Miranda Kate’s Picture Choice: Both
Isabella ran as hard as she could, but the soft sand stole her footfalls and slowed her down. When she hit the decking of the jetty she sped up, flinging herself over the rail at the end, gasping for air.
As she hung there, she looked down into the depths of the lake, letting her eyes trace the hundreds of thrombolites sitting at the bottom. They’d been down there since the beginning of time, believed to be responsible for oxygenating the earth. They reminded her of how trivial she really was; her tiny lifespan insignificant against these living rocks, reducing her to nothing but a blip in the whole space time continuum. No matter how screwy things got you couldn’t mess with that fact, it grounded you. And things had got screwy – really screwy!
As her breathing returned to normal she brought herself up, looking out over the watery vista. She spotted something on the surface of the water, its strange bright colour giving it away as it contrasted the landscape.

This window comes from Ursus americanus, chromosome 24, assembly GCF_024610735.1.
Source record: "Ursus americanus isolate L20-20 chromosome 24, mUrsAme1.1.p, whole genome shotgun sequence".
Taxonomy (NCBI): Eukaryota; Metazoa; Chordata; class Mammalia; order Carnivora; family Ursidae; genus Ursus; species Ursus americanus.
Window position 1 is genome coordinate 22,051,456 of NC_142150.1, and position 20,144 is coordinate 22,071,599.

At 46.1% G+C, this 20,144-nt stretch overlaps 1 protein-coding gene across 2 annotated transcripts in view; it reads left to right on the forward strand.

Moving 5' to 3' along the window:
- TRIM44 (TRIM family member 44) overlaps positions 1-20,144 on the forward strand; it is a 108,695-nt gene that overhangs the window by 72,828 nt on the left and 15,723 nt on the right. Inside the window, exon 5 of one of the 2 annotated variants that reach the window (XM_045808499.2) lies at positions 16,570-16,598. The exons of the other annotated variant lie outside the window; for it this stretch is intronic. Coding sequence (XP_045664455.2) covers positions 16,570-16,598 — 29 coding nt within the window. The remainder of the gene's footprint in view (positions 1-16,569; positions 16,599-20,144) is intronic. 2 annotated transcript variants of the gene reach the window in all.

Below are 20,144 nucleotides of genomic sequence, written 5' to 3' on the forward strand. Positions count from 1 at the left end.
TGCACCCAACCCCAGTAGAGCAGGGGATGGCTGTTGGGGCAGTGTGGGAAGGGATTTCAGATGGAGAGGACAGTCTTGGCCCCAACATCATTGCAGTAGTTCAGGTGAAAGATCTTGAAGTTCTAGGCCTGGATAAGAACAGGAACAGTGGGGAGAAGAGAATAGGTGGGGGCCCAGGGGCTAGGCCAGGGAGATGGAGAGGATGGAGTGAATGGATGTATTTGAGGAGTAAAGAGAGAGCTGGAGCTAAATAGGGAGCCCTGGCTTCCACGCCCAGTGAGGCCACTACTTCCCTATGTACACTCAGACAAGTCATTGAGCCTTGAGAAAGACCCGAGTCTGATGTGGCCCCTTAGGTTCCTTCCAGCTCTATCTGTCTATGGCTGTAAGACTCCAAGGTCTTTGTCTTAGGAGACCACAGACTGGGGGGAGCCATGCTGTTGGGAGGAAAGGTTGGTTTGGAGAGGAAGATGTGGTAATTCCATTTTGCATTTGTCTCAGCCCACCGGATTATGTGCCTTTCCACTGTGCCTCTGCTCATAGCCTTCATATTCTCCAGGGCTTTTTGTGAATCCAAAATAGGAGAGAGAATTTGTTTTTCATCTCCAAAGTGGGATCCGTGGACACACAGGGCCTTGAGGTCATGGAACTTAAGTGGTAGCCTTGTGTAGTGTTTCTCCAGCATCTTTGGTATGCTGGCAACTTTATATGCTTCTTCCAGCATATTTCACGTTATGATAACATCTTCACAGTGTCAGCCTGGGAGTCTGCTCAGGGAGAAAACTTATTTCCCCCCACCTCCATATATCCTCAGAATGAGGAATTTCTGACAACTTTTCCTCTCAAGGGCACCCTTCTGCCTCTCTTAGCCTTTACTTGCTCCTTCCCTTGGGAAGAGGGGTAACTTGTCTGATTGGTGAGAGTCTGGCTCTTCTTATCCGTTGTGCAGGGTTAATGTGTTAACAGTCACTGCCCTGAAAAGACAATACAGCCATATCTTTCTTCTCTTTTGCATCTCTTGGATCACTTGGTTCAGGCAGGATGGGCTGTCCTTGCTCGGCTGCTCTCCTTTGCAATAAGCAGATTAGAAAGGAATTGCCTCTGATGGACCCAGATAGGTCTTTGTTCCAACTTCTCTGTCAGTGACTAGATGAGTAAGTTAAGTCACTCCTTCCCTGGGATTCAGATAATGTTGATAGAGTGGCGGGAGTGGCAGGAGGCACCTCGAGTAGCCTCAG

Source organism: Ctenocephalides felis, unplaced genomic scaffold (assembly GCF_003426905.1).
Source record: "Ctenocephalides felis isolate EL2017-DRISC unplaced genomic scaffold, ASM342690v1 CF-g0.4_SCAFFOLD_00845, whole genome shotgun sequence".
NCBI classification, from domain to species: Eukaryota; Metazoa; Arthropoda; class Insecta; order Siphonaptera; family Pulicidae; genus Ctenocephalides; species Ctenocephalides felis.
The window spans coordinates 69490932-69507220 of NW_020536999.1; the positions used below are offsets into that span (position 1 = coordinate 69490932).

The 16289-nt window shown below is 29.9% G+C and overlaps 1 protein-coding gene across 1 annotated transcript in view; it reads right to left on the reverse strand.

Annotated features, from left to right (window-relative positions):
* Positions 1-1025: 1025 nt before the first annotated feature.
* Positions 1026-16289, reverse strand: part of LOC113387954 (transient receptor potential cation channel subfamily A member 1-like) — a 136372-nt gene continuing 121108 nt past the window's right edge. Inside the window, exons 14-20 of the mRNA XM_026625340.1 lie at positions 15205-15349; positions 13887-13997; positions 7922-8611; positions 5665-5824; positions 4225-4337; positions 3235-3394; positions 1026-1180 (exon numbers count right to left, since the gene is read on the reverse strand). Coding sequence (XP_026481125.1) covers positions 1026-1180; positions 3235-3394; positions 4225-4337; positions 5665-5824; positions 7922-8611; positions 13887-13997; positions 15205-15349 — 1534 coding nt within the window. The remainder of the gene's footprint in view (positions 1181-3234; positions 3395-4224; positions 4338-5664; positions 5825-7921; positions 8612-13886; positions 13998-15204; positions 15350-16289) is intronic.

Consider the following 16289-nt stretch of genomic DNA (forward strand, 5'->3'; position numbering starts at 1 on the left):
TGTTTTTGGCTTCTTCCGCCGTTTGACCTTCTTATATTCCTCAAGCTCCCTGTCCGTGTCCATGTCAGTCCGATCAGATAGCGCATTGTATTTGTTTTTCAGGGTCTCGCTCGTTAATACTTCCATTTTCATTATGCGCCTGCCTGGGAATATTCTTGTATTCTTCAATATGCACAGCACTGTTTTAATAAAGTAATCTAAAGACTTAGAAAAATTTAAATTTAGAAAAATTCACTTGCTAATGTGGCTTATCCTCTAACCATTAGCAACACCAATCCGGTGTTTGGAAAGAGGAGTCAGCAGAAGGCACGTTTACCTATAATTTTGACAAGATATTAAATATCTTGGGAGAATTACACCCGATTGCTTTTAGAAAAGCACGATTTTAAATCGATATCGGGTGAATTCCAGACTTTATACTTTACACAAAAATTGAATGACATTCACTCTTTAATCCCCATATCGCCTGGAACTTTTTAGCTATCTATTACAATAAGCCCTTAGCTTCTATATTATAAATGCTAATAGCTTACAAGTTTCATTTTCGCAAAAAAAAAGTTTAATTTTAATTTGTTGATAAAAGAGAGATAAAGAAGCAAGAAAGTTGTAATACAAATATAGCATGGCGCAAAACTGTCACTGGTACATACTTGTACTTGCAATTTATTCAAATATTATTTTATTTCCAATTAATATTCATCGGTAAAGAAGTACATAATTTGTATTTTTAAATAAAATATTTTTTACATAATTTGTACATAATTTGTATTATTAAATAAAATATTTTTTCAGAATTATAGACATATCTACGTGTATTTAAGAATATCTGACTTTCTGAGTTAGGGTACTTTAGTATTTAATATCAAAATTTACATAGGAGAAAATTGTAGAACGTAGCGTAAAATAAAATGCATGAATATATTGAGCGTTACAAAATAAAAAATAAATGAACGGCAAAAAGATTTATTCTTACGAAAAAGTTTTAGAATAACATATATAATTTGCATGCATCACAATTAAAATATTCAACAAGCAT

It looked like some kind of flower, but as more appeared she wasn’t so sure. Then hundreds came into view, cresting the ripples of the lake, sporting all sorts of colours: orange, red, pink, yellow, purple, green, blue, turquoise, and some of them had patterns.
Isabella bent down under the railings, leaning over the edge of the jetty to try and grab one as they drifted passed. As she did she found they were tiny origami birds; perfectly folded, with long necks.
They were his, she was sure of it. He always had something in his hands, always fiddling; his restless nature demanding it. Her heart rate quickened and her stomach started to churn.
She gathered up more, bringing them out of the water, inspecting each one, even unfolding a couple in case they held a message of some kind. Then she heard his cackle in her head and her eyes flicked up scanning the shore line, but no one was there. This made her realise how vulnerable she was here at the end of the jetty; there was no means of escape.
Isabella stood up, grabbing a handful of the inspected paper birds and stuffing them into her pocket. She didn’t know why, but it seemed the right thing to do. Then she made her way back off the jetty, cautious this time wondering if he was going to suddenly appear and grab her again.
When she reached the sand his cackled grew louder and she panicked, setting off at a run. But she didn’t get far before she blinked and found herself running on tarmac in an empty street at night.
She didn’t slow down, knowing that this location could be dangerous. She would just kept going until she could work out what game he was playing now and how to stop it.
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